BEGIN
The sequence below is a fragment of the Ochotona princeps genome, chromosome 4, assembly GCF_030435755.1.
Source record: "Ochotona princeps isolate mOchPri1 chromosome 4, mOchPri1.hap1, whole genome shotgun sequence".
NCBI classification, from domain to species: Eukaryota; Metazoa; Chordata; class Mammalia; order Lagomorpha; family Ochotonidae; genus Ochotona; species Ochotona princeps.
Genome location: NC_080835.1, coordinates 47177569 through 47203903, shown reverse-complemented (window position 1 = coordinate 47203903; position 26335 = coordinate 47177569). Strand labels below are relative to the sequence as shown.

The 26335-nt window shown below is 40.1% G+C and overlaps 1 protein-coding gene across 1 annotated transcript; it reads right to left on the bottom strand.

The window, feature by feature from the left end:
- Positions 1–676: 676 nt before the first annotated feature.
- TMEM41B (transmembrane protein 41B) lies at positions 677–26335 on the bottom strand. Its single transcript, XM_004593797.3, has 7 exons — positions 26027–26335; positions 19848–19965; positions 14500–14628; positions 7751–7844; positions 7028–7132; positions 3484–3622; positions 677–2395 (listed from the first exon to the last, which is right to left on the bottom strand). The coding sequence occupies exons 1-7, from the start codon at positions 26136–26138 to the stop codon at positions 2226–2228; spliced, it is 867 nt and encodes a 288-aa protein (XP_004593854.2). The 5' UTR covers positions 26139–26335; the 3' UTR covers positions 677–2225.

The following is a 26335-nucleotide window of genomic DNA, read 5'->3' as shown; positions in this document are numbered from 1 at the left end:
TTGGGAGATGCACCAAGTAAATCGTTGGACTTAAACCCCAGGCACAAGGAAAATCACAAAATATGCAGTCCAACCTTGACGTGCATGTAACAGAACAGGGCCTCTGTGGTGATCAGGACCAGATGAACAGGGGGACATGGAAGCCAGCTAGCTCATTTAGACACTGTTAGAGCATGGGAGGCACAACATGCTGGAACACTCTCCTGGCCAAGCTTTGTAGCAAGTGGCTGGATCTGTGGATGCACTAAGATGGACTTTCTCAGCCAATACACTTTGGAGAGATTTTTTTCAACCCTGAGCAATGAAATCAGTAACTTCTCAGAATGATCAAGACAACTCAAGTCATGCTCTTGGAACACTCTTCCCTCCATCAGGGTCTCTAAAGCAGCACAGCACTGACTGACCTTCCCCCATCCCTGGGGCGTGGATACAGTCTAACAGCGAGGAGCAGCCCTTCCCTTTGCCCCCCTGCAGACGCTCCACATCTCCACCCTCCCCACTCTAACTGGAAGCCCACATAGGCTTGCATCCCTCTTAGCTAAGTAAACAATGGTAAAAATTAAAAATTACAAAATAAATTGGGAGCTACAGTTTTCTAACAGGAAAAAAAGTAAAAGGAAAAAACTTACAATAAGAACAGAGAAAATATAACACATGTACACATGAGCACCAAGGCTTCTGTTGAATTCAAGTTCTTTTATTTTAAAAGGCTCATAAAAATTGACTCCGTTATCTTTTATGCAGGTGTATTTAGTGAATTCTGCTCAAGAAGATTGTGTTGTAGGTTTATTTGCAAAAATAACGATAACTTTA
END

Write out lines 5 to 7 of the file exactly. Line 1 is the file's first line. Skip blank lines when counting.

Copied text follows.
The 26335-nt window shown below is 40.1% G+C and overlaps 1 protein-coding gene across 1 annotated transcript; it reads right to left on the bottom strand.

The window, feature by feature from the left end:
- Positions 1–676: 676 nt before the first annotated feature.